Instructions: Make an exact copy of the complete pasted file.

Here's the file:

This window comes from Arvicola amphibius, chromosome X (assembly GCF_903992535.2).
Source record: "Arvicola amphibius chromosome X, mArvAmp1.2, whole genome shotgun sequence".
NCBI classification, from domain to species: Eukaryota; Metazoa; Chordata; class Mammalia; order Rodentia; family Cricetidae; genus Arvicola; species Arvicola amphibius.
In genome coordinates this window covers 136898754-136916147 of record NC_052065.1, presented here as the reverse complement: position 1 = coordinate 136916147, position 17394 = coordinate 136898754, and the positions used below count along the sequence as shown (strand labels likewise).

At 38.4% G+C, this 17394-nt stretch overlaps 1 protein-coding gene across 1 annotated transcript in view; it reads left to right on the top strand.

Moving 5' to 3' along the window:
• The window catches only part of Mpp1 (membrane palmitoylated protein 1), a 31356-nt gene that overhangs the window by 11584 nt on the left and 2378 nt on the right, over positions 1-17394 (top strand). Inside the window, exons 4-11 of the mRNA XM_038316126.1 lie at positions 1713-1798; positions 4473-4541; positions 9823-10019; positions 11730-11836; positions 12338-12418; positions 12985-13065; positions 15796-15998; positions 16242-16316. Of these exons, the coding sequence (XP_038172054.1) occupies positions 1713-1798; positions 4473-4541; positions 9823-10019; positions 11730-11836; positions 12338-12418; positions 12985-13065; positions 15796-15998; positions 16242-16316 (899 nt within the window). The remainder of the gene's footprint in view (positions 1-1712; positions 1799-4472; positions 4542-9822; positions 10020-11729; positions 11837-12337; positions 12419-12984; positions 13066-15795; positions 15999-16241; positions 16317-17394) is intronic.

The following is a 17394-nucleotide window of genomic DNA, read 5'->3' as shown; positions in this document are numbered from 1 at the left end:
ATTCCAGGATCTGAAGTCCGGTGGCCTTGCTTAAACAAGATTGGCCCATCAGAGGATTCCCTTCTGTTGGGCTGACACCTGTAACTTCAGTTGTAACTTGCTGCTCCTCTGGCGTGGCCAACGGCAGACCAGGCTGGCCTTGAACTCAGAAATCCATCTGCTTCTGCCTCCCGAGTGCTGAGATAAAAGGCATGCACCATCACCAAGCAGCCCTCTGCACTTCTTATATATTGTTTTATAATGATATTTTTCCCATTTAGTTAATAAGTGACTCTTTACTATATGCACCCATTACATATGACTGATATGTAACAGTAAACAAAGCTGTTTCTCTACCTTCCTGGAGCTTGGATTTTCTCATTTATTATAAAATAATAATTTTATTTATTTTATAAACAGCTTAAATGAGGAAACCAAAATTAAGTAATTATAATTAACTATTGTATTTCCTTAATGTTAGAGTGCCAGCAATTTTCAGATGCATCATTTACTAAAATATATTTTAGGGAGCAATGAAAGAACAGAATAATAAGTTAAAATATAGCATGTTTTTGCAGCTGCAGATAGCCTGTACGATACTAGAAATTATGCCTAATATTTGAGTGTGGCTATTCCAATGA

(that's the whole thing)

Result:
This window comes from Arvicola amphibius, chromosome X (assembly GCF_903992535.2).
Source record: "Arvicola amphibius chromosome X, mArvAmp1.2, whole genome shotgun sequence".
NCBI classification, from domain to species: Eukaryota; Metazoa; Chordata; class Mammalia; order Rodentia; family Cricetidae; genus Arvicola; species Arvicola amphibius.
In genome coordinates this window covers 136898754-136916147 of record NC_052065.1, presented here as the reverse complement: position 1 = coordinate 136916147, position 17394 = coordinate 136898754, and the positions used below count along the sequence as shown (strand labels likewise).

At 38.4% G+C, this 17394-nt stretch overlaps 1 protein-coding gene across 1 annotated transcript in view; it reads left to right on the top strand.

Moving 5' to 3' along the window:
• The window catches only part of Mpp1 (membrane palmitoylated protein 1), a 31356-nt gene that overhangs the window by 11584 nt on the left and 2378 nt on the right, over positions 1-17394 (top strand). Inside the window, exons 4-11 of the mRNA XM_038316126.1 lie at positions 1713-1798; positions 4473-4541; positions 9823-10019; positions 11730-11836; positions 12338-12418; positions 12985-13065; positions 15796-15998; positions 16242-16316. Of these exons, the coding sequence (XP_038172054.1) occupies positions 1713-1798; positions 4473-4541; positions 9823-10019; positions 11730-11836; positions 12338-12418; positions 12985-13065; positions 15796-15998; positions 16242-16316 (899 nt within the window). The remainder of the gene's footprint in view (positions 1-1712; positions 1799-4472; positions 4542-9822; positions 10020-11729; positions 11837-12337; positions 12419-12984; positions 13066-15795; positions 15999-16241; positions 16317-17394) is intronic.

The following is a 17394-nucleotide window of genomic DNA, read 5'->3' as shown; positions in this document are numbered from 1 at the left end:
ATTCCAGGATCTGAAGTCCGGTGGCCTTGCTTAAACAAGATTGGCCCATCAGAGGATTCCCTTCTGTTGGGCTGACACCTGTAACTTCAGTTGTAACTTGCTGCTCCTCTGGCGTGGCCAACGGCAGACCAGGCTGGCCTTGAACTCAGAAATCCATCTGCTTCTGCCTCCCGAGTGCTGAGATAAAAGGCATGCACCATCACCAAGCAGCCCTCTGCACTTCTTATATATTGTTTTATAATGATATTTTTCCCATTTAGTTAATAAGTGACTCTTTACTATATGCACCCATTACATATGACTGATATGTAACAGTAAACAAAGCTGTTTCTCTACCTTCCTGGAGCTTGGATTTTCTCATTTATTATAAAATAATAATTTTATTTATTTTATAAACAGCTTAAATGAGGAAACCAAAATTAAGTAATTATAATTAACTATTGTATTTCCTTAATGTTAGAGTGCCAGCAATTTTCAGATGCATCATTTACTAAAATATATTTTAGGGAGCAATGAAAGAACAGAATAATAAGTTAAAATATAGCATGTTTTTGCAGCTGCAGATAGCCTGTACGATACTAGAAATTATGCCTAATATTTGAGTGTGGCTATTCCAATGA